Die Hard celebrated its thirty-year anniversary as a frequently contested Christmas movie, and a culturally significant film. There is no way director John McTiernan could predict this late 80's action film would become so meaningful to so many. Die Hard permeated the cultural consciousness such that even those that have not seen it can quote it and understand references to the Christmas Eve attack on Nakatomi Plaza.
This brings two questions to my mind; why does Die Hard hold so much significance in recent years? What is it like to watch a film for the first time that is so prominent in pop-culture that it is already familiar?
The rise in popularity of Die Hard—and its assuming a place of honor in the film libraries of its fans—comes down to age, primarily. The film is now thirty-years-old, meaning the core audience that grew up with this film are now middle-aged or approaching middle age. What this means for the film is that it has a nostalgia factor which amplifies its quality. It is only in recent years that the film's core audience could begin to share it with their children, usually around the holidays. I can appreciate this tradition, it is an unconventional choice for a Christmas film, and as such it has a strong appeal.
However, that is not the only reason it has such staying power in the common consciousness. The principal protagonist, John McClane—played by the indomitable Bruce Willis—is a modern-day Everyman. A regular police officer, with problems of his own, is thrust into a situation well above his pay-grade and become a reluctant hero. It is easy to identify with this character, even imagine yourself in his place—but not in his shoes—a fantasy many of us have entertained.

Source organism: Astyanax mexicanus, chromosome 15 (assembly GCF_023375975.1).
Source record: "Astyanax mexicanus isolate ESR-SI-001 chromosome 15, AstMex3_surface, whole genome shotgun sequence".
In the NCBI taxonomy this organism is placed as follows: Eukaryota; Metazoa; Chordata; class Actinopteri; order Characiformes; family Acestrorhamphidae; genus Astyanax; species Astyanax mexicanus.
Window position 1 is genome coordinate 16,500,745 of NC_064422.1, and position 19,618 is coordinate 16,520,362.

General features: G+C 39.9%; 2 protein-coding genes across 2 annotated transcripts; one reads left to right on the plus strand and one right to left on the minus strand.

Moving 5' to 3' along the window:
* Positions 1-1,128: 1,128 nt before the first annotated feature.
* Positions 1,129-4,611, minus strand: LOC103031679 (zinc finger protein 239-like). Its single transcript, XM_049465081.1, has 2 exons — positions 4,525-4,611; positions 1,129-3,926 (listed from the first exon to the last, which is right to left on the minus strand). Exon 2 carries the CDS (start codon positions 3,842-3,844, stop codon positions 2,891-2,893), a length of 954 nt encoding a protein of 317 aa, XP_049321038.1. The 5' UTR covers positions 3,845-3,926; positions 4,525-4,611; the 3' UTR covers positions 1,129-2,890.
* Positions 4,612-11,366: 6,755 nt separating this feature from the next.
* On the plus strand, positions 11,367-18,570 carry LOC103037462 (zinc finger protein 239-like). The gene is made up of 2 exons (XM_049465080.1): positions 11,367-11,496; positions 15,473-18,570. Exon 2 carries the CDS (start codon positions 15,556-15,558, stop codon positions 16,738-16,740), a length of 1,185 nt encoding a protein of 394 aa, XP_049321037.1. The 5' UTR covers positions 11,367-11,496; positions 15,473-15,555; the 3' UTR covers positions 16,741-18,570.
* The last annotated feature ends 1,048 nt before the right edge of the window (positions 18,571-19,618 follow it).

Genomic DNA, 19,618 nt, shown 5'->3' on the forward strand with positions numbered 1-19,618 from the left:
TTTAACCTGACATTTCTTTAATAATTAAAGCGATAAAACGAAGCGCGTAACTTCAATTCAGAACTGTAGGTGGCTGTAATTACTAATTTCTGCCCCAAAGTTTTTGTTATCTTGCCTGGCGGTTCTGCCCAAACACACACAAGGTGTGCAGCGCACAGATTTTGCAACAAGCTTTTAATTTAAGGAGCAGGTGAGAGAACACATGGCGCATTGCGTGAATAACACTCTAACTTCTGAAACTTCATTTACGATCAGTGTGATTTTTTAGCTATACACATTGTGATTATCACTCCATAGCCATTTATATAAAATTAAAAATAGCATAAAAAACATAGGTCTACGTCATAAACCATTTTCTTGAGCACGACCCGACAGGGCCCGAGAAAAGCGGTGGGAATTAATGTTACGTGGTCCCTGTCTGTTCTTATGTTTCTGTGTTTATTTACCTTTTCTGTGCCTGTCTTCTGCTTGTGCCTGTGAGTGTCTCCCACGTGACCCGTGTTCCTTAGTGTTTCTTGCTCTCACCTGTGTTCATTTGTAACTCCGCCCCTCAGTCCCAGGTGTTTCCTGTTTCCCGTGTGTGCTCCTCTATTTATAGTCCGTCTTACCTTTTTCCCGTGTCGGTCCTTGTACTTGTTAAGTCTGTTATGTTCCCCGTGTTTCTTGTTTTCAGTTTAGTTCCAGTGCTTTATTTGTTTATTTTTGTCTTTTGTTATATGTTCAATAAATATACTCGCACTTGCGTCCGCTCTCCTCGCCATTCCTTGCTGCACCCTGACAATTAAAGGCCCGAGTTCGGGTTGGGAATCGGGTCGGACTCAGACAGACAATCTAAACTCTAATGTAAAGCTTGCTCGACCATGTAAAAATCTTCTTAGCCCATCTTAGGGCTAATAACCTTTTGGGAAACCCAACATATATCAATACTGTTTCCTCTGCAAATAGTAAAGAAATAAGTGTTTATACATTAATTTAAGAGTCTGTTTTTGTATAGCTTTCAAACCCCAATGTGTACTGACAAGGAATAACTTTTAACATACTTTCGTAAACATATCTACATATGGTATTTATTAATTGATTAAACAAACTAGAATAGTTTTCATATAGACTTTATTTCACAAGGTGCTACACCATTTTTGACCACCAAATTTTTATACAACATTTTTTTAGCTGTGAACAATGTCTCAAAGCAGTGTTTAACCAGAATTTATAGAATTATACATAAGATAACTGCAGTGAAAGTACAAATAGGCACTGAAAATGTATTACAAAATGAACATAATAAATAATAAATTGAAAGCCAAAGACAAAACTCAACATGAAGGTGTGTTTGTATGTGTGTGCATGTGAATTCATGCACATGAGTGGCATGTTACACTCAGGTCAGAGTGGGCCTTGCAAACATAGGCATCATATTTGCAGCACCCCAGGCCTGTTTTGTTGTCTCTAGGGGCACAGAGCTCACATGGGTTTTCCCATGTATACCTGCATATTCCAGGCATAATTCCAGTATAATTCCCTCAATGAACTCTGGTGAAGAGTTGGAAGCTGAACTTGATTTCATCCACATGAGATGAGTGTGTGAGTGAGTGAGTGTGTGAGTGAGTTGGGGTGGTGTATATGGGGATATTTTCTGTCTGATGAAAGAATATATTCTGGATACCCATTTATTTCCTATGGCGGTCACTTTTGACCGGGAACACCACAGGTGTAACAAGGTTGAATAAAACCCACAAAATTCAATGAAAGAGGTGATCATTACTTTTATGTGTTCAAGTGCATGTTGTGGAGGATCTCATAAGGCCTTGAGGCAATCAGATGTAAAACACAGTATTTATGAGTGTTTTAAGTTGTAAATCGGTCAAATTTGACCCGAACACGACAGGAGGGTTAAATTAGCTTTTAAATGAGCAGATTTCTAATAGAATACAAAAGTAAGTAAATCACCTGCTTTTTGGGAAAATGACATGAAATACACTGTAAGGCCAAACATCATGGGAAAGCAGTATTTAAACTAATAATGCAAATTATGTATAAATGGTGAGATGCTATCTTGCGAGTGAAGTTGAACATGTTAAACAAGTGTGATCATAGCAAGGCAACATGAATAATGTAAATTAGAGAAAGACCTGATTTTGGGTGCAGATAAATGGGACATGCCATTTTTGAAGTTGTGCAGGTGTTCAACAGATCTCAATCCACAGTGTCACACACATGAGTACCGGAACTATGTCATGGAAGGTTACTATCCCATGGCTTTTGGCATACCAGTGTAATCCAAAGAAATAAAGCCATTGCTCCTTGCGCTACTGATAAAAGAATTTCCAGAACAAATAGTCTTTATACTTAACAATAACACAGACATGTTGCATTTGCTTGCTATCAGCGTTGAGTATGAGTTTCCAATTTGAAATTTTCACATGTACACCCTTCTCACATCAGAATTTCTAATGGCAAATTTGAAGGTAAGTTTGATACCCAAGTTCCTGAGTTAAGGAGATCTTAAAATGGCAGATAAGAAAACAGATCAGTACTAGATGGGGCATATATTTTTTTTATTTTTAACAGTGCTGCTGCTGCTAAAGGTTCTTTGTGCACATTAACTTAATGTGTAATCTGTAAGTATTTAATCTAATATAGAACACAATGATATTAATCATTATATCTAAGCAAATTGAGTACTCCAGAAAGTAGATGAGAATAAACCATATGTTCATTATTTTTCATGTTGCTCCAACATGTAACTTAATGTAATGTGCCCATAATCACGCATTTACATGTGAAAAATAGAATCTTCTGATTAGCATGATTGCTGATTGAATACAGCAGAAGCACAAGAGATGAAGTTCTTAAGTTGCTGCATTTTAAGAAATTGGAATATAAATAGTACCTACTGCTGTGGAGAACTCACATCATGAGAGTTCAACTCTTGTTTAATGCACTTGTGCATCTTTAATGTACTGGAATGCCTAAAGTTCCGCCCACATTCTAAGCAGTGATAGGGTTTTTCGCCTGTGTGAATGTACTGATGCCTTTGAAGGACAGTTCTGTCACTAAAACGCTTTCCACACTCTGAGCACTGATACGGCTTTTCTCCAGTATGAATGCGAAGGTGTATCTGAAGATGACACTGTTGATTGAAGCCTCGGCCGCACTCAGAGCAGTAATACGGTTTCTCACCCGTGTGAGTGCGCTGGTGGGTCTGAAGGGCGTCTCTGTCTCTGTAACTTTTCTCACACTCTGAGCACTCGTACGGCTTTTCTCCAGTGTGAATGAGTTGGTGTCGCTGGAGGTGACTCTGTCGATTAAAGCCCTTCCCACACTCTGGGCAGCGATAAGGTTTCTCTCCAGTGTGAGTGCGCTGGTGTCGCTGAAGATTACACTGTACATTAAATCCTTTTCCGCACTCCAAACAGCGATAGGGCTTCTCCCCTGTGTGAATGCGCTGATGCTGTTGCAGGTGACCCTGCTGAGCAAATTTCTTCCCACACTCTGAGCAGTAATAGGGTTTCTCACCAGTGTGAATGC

What is it like to watch Die Hard for the first time in 2018? I will tell you, but first I have to say it was not until recently that I realized I had, in fact, not watched Die Hard. This realization was surprising because I already knew all the salient details of the film, and because I am 38 years old. I have engaged in conversation about Die Hard, I have made Die Hard jokes and references in conversation. I could quote multiple scenes. That is the power of the collective consciousness of pop-culture, I had gained knowledge of a film without viewing it once.
This year, I changed that. It was time, and I was tired of living a lie, not that I had ever actually admitted to seeing it, it seems to be universally assumed that everyone has watched it.
The first feeling I encountered was that of being frustrated, it was like two hours of deja-vu. Even though I found everything vaguely familiar, it was still a new experience. The biggest takeaway and most noteworthy observation I made was the genuine appreciation for the genre-defining work of director John McTiernan. I saw multiple examples of direct inspiration for modern action films, from camera placement to overall structure. While the same could be said of films that preceded Die Hard, but I see more direct influence while older films are a more indirect influence on McTiernan.
On top of that realization is the feeling that when Die Hard comes up in conversation that I will no longer be a complete fraud. I also now have a new respect for those that insist upon Die Hard being a non-traditional holiday film, my indifference has evolved into well-founded support, and it is now in my holiday film rotation.